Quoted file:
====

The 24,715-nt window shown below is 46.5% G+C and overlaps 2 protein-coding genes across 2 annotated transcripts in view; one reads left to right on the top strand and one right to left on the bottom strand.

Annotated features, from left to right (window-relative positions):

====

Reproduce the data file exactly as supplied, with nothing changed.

The 24,715-nt window shown below is 46.5% G+C and overlaps 2 protein-coding genes across 2 annotated transcripts in view; one reads left to right on the top strand and one right to left on the bottom strand.

Annotated features, from left to right (window-relative positions):